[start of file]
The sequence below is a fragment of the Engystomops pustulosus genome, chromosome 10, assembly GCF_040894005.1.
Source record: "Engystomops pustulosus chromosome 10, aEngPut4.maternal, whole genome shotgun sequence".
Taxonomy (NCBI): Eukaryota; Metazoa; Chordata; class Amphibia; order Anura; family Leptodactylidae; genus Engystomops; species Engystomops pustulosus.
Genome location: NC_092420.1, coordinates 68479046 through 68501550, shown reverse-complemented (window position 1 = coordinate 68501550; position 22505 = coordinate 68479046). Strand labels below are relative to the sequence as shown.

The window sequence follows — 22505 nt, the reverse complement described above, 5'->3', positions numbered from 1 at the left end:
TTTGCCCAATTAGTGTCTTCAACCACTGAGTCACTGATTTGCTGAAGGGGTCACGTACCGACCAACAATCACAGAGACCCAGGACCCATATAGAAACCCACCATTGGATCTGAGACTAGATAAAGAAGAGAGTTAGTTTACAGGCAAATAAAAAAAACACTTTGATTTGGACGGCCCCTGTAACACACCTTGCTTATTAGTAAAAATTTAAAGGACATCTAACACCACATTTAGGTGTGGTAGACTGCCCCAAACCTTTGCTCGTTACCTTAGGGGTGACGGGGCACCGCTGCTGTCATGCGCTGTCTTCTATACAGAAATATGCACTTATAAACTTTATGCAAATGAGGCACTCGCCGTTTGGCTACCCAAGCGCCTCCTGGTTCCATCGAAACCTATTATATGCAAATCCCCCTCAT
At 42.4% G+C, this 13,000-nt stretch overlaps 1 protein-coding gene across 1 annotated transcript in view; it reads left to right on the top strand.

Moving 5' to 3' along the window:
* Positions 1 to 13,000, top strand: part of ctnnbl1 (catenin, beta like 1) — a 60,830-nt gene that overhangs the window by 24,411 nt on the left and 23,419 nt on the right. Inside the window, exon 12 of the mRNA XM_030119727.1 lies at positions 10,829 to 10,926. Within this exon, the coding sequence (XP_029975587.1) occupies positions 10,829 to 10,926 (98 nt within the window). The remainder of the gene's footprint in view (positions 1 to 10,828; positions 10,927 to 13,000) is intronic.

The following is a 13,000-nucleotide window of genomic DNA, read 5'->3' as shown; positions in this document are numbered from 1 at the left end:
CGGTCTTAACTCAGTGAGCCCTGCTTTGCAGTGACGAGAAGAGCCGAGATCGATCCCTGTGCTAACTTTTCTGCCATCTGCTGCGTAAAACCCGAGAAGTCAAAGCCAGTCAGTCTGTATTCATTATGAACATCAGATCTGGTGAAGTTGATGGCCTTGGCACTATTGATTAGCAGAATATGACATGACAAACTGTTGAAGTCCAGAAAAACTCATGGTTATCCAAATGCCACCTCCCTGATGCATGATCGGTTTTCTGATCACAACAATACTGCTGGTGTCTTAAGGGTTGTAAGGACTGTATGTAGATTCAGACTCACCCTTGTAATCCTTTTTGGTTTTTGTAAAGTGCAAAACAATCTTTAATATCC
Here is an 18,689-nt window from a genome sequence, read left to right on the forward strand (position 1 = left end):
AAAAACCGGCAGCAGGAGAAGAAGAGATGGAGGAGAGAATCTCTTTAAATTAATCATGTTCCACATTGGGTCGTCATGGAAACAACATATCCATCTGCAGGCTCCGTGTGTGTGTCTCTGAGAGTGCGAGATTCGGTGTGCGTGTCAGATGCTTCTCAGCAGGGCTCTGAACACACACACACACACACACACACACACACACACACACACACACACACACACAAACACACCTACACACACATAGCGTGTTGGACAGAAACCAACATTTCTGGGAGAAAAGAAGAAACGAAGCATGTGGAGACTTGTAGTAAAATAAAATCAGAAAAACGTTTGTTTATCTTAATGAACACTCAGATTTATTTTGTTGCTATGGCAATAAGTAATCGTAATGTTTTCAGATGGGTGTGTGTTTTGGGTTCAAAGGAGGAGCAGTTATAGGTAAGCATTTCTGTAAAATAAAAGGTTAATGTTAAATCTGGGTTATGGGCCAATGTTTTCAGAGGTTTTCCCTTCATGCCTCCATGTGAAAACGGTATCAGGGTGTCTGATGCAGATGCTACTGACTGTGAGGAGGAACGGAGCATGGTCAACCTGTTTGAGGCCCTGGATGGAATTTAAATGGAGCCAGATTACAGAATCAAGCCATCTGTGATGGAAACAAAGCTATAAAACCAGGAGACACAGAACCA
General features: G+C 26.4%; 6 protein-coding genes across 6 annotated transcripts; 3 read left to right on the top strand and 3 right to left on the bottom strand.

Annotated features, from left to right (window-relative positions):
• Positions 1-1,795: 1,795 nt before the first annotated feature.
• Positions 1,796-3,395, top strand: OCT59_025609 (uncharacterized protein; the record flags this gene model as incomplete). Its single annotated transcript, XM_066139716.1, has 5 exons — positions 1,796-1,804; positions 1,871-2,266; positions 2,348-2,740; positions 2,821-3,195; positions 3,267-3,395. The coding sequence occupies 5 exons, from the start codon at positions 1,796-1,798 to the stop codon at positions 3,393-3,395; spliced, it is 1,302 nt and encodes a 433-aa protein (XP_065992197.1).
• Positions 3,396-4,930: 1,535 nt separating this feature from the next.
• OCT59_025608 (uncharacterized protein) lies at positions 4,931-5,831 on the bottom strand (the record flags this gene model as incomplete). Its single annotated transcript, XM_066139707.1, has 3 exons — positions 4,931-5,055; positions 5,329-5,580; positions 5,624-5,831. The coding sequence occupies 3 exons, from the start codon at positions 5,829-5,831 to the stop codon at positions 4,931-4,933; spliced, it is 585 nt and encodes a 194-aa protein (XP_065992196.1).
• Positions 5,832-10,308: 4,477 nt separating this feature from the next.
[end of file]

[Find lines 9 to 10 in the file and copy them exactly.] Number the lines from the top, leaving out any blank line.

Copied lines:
* Positions 1 to 13,000, top strand: part of ctnnbl1 (catenin, beta like 1) — a 60,830-nt gene that overhangs the window by 24,411 nt on the left and 23,419 nt on the right. Inside the window, exon 12 of the mRNA XM_030119727.1 lies at positions 10,829 to 10,926. Within this exon, the coding sequence (XP_029975587.1) occupies positions 10,829 to 10,926 (98 nt within the window). The remainder of the gene's footprint in view (positions 1 to 10,828; positions 10,927 to 13,000) is intronic.

The following is a 13,000-nucleotide window of genomic DNA, read 5'->3' as shown; positions in this document are numbered from 1 at the left end: